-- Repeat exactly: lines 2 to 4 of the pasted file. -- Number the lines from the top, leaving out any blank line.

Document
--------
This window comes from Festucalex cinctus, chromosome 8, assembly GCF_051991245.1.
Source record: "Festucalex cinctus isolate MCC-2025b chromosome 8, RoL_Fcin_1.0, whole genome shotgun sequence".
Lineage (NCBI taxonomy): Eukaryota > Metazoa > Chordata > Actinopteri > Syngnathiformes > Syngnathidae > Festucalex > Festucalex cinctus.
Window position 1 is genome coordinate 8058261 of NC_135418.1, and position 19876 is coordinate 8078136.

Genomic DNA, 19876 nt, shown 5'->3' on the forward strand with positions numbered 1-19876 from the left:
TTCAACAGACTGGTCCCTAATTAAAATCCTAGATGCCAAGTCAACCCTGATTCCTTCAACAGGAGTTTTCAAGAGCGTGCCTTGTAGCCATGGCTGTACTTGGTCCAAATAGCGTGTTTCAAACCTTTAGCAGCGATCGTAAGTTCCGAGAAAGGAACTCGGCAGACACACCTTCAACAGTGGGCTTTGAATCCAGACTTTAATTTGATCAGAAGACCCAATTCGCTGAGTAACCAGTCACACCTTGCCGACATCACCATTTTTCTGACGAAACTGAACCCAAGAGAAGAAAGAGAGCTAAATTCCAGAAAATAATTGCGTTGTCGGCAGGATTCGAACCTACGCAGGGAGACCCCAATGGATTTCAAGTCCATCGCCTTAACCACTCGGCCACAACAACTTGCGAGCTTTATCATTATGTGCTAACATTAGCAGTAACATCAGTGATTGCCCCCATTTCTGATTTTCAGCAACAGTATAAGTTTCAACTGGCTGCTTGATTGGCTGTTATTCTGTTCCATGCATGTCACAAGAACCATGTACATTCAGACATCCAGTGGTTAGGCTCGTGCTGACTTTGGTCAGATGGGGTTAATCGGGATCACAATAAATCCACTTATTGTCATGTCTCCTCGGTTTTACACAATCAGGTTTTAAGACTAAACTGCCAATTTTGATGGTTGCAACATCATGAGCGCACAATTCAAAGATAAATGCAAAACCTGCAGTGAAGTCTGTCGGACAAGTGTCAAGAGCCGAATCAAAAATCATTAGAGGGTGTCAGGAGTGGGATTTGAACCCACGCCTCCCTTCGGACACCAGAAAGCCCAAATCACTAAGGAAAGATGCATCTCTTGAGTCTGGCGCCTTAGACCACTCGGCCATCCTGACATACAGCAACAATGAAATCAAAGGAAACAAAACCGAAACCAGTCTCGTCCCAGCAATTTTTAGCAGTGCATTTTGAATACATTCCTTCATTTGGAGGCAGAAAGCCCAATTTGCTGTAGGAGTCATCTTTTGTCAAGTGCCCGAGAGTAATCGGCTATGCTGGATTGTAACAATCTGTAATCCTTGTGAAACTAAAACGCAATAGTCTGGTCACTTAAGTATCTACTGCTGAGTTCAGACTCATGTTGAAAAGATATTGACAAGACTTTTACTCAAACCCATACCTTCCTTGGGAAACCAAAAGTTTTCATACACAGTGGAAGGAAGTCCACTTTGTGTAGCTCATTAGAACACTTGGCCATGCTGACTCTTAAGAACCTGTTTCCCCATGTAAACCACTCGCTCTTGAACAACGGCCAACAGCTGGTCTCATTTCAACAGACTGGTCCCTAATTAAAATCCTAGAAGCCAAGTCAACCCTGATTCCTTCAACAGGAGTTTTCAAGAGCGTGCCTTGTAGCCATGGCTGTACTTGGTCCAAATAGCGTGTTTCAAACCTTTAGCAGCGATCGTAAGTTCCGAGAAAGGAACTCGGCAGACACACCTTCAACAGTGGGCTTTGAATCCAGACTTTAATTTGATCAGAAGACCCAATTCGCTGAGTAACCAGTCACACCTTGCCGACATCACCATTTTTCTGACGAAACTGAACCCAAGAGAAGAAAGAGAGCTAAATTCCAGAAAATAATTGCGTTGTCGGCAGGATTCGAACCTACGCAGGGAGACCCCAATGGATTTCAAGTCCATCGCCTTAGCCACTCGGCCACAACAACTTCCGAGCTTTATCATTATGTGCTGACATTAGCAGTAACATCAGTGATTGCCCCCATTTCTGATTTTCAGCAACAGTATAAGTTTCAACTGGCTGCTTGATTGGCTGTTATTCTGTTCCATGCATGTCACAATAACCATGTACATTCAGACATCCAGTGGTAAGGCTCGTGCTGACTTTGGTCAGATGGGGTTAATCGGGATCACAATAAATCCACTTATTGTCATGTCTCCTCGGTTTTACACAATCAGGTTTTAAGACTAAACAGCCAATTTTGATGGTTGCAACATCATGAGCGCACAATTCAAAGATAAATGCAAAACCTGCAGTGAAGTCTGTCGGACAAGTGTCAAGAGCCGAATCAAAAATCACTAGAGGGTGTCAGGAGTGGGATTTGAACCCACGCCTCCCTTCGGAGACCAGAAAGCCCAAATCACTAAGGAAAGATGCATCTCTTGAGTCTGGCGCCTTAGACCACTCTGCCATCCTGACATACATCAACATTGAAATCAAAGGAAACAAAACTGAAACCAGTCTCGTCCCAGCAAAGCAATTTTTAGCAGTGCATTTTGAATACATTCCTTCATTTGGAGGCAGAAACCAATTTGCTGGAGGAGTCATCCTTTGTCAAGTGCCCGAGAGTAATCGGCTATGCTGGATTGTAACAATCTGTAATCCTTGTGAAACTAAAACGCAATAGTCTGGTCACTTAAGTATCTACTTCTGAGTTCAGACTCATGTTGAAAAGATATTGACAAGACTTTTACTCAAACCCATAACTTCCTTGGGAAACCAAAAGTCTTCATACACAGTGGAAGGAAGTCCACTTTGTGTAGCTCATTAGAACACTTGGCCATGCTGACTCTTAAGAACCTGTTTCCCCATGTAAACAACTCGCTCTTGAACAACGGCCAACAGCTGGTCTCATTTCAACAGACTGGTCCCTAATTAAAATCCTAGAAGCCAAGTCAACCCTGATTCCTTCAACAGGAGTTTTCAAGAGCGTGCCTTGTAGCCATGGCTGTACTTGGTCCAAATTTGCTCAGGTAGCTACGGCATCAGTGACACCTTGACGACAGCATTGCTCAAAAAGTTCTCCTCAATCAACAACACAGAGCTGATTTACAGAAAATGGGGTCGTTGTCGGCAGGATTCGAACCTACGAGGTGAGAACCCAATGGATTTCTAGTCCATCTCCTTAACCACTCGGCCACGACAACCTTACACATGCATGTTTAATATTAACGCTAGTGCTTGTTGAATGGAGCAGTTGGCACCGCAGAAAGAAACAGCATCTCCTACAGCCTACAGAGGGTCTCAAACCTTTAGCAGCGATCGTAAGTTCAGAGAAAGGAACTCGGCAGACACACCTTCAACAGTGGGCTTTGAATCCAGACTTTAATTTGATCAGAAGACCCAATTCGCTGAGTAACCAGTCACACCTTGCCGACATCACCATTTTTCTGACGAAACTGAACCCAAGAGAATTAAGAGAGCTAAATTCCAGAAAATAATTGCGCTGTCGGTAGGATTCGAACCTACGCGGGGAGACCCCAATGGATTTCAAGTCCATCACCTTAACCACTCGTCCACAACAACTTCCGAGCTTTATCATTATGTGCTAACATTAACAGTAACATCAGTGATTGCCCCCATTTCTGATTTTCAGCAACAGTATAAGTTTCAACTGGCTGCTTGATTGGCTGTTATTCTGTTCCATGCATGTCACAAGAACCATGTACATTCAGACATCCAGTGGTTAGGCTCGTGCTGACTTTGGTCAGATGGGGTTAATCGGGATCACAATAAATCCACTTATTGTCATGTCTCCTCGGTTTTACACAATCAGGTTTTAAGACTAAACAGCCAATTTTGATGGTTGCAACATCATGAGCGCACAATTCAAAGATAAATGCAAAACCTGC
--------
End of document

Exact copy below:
Source record: "Festucalex cinctus isolate MCC-2025b chromosome 8, RoL_Fcin_1.0, whole genome shotgun sequence".
Lineage (NCBI taxonomy): Eukaryota > Metazoa > Chordata > Actinopteri > Syngnathiformes > Syngnathidae > Festucalex > Festucalex cinctus.
Window position 1 is genome coordinate 8058261 of NC_135418.1, and position 19876 is coordinate 8078136.